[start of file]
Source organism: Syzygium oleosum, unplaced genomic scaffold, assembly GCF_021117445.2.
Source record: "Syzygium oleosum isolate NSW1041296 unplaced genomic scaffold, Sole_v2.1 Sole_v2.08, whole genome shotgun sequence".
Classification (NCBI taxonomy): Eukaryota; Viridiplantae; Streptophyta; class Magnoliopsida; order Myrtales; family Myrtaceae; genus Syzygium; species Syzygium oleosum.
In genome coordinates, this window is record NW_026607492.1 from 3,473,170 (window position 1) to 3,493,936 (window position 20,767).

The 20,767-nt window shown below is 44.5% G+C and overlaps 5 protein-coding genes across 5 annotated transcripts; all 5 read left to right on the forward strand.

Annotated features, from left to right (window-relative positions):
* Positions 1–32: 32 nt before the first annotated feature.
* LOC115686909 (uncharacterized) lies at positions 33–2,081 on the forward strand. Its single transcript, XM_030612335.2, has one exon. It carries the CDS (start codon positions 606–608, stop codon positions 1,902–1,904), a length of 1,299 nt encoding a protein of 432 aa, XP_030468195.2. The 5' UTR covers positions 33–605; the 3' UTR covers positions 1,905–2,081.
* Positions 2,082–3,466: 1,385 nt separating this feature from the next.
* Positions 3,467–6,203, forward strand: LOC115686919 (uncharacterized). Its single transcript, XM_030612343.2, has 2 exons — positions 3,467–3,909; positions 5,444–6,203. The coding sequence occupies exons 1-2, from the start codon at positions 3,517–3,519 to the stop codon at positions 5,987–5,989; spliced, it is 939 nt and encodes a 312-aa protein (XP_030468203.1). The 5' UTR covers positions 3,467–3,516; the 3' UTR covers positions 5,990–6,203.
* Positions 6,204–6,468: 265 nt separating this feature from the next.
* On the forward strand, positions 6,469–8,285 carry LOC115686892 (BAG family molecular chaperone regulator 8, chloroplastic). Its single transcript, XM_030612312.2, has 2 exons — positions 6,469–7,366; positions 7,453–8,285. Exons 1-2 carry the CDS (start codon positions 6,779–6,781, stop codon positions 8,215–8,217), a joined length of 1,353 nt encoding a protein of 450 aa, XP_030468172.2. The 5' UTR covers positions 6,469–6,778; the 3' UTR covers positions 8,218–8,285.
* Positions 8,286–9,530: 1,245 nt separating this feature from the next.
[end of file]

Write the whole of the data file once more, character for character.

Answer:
Source organism: Syzygium oleosum, unplaced genomic scaffold, assembly GCF_021117445.2.
Source record: "Syzygium oleosum isolate NSW1041296 unplaced genomic scaffold, Sole_v2.1 Sole_v2.08, whole genome shotgun sequence".
Classification (NCBI taxonomy): Eukaryota; Viridiplantae; Streptophyta; class Magnoliopsida; order Myrtales; family Myrtaceae; genus Syzygium; species Syzygium oleosum.
In genome coordinates, this window is record NW_026607492.1 from 3,473,170 (window position 1) to 3,493,936 (window position 20,767).

The 20,767-nt window shown below is 44.5% G+C and overlaps 5 protein-coding genes across 5 annotated transcripts; all 5 read left to right on the forward strand.

Annotated features, from left to right (window-relative positions):
* Positions 1–32: 32 nt before the first annotated feature.
* LOC115686909 (uncharacterized) lies at positions 33–2,081 on the forward strand. Its single transcript, XM_030612335.2, has one exon. It carries the CDS (start codon positions 606–608, stop codon positions 1,902–1,904), a length of 1,299 nt encoding a protein of 432 aa, XP_030468195.2. The 5' UTR covers positions 33–605; the 3' UTR covers positions 1,905–2,081.
* Positions 2,082–3,466: 1,385 nt separating this feature from the next.
* Positions 3,467–6,203, forward strand: LOC115686919 (uncharacterized). Its single transcript, XM_030612343.2, has 2 exons — positions 3,467–3,909; positions 5,444–6,203. The coding sequence occupies exons 1-2, from the start codon at positions 3,517–3,519 to the stop codon at positions 5,987–5,989; spliced, it is 939 nt and encodes a 312-aa protein (XP_030468203.1). The 5' UTR covers positions 3,467–3,516; the 3' UTR covers positions 5,990–6,203.
* Positions 6,204–6,468: 265 nt separating this feature from the next.
* On the forward strand, positions 6,469–8,285 carry LOC115686892 (BAG family molecular chaperone regulator 8, chloroplastic). Its single transcript, XM_030612312.2, has 2 exons — positions 6,469–7,366; positions 7,453–8,285. Exons 1-2 carry the CDS (start codon positions 6,779–6,781, stop codon positions 8,215–8,217), a joined length of 1,353 nt encoding a protein of 450 aa, XP_030468172.2. The 5' UTR covers positions 6,469–6,778; the 3' UTR covers positions 8,218–8,285.
* Positions 8,286–9,530: 1,245 nt separating this feature from the next.